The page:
Northeastern Section - 42nd Annual Meeting (12–14 March 2007)

Paper No. 6
Presentation Time: 10:10 AM


SMITH, Thor E.1, LAURSEN, Andrew E.2 and DEACON, Jeffrey R.1, (1)U.S. Geological Survey, 361 Commerce Way, Pembroke, NH 03275, (2)Department of Chemistry and Biology, Ryerson University, Toronto, ON, Canada,

Two approaches were used to measure in-stream nitrogen attenuation in the Connecticut River during studies conducted in April and August 2005. For the first approach, a mass balance of nitrogen inputs and output for two study reaches (55 and 66 km), at spring high flow and at summer low flow, was computed based on total nitrogen concentrations and measured river discharges in the Connecticut River and its tributaries. For the second approach, dissolved N2 concentrations were measured during summer low flow in a 10.3 km subreach of the northern 66 km study reach. Measured N2 was compared to modeled N2 concentrations (based on temperature and atmospheric gas exchange rates) to determine the measured “excess” N2 that indicates denitrification (net loss to the atmosphere).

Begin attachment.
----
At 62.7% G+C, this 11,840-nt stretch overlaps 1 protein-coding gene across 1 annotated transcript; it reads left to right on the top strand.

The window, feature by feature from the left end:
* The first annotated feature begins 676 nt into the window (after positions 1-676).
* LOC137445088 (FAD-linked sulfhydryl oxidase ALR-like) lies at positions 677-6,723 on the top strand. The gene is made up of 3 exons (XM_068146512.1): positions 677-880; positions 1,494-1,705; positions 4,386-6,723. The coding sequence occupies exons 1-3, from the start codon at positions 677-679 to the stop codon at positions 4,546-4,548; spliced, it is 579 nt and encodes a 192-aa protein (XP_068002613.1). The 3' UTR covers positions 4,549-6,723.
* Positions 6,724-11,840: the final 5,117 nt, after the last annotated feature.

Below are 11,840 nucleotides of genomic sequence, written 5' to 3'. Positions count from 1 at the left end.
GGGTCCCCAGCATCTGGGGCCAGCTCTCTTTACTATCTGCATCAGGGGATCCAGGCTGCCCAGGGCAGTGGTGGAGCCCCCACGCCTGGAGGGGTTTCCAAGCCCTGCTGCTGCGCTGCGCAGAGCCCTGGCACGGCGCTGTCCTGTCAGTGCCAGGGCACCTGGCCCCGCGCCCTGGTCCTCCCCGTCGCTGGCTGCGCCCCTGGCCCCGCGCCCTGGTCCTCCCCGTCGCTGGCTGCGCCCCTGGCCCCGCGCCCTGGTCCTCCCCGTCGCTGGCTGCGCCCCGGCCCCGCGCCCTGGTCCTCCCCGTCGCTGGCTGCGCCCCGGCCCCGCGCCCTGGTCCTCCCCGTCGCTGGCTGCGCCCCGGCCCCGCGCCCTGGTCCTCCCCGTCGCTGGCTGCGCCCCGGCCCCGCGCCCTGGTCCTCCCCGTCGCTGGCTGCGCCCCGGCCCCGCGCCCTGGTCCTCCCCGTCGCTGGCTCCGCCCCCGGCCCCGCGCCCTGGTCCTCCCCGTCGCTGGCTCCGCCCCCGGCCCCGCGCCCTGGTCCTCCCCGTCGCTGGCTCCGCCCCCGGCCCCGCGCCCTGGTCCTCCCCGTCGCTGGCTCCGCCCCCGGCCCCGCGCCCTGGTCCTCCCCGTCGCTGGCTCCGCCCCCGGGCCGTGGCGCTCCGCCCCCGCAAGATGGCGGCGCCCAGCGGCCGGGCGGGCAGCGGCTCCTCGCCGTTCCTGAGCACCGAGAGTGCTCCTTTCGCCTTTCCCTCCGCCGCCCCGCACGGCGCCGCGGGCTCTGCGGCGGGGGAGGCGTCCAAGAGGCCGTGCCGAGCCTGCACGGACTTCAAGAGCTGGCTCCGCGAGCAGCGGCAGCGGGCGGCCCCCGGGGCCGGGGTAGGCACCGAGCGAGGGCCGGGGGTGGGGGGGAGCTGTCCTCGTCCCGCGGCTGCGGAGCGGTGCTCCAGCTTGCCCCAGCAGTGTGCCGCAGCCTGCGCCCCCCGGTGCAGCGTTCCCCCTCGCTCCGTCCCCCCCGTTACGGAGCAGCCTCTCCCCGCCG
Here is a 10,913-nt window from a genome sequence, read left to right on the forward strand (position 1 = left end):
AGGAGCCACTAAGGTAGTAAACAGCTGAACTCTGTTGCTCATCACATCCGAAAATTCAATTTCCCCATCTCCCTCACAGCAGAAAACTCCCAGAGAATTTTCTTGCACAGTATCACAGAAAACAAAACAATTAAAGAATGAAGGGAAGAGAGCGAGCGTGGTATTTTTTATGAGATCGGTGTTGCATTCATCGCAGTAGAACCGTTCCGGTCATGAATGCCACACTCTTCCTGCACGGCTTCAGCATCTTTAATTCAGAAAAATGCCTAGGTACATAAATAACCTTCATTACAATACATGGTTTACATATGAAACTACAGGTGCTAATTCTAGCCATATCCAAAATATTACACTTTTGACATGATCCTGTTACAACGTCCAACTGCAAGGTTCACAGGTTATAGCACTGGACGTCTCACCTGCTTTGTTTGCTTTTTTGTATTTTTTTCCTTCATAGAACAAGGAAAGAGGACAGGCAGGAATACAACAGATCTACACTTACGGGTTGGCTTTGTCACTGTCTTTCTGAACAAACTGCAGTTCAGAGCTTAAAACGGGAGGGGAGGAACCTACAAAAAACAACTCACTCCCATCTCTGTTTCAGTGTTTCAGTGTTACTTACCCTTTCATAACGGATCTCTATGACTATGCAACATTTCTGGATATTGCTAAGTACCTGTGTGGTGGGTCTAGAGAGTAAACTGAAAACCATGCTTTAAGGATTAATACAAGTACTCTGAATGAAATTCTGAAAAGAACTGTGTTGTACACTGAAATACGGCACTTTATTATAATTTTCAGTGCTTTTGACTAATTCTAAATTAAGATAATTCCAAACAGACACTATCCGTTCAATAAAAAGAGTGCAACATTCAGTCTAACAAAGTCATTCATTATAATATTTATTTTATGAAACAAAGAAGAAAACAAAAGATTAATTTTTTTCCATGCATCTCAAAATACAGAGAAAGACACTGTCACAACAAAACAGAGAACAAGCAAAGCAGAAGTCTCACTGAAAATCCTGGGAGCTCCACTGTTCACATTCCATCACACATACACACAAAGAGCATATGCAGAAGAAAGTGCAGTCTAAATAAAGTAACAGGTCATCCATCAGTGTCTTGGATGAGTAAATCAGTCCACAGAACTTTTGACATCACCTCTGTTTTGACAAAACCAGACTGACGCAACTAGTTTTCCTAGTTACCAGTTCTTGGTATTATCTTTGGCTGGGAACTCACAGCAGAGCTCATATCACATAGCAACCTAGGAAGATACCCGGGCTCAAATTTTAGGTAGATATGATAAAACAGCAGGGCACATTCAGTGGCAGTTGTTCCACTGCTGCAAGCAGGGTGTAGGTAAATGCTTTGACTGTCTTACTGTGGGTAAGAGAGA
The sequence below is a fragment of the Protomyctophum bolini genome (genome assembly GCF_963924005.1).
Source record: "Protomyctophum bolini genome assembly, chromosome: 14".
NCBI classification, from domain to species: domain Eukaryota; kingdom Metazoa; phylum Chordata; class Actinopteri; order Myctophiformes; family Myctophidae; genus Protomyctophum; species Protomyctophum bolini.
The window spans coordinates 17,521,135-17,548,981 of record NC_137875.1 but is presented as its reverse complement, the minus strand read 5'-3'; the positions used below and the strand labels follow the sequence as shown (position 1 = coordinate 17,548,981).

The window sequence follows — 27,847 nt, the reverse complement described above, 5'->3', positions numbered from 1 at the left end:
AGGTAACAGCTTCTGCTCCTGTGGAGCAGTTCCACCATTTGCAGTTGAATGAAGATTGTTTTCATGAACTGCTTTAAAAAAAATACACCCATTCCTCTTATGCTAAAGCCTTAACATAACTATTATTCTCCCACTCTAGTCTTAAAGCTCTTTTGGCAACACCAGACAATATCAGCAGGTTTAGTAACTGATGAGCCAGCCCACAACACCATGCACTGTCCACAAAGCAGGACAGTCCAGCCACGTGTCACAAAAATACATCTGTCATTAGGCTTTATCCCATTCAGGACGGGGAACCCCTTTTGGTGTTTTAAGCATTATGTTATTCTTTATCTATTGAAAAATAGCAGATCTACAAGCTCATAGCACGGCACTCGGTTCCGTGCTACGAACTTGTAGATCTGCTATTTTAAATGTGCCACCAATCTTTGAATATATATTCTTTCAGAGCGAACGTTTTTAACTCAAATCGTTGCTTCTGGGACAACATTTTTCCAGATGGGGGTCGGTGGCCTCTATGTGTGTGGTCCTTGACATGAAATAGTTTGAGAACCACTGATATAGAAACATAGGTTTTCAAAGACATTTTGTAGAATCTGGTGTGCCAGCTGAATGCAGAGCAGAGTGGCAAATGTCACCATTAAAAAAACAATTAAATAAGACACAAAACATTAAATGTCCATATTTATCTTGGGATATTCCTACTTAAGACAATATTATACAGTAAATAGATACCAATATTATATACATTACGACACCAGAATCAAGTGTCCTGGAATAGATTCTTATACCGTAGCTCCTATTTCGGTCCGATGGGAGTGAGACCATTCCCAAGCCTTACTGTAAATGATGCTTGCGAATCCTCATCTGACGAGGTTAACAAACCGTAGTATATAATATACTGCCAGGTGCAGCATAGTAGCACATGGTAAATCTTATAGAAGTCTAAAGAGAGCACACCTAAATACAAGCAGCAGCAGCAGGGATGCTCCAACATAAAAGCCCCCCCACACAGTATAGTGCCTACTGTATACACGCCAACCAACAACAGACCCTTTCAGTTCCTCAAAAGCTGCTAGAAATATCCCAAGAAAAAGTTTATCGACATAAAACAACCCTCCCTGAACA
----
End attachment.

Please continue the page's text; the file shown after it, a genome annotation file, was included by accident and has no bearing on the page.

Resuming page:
Mass balance results showed no in-stream nitrogen loss in either study reach during April 2005, and no nitrogen loss in the southern 55 km study reach during August 2005. In the northern 66 km study reach during August 2005, however, nitrogen loss was indicated by an output mass 18% less than the total nitrogen inputs to the reach. N2 sampling, performed only in the northern reach, gave similar results with an estimated N2 production (in-stream loss) of 126 µmol N m-2h-1 (a rate per unit streambed area). Over the 10.3 km subreach, this modeled nitrogen loss rate is equivalent to 2.2% of the nitrogen load in the river at low flow. This would indicate a 14% loss of nitrogen over the entire 66 km northern reach if conditions were approximately constant for this distance. This loss compares favorably with the mass balance results. The percent nitrogen loss measured in the northern reach in August 2005 may represent an approximate upper limit for nitrogen attenuation in the Connecticut River because denitrification processes are most active during warm summer temperatures and because the study was performed during the annual low-flow period when total nitrogen loads are small.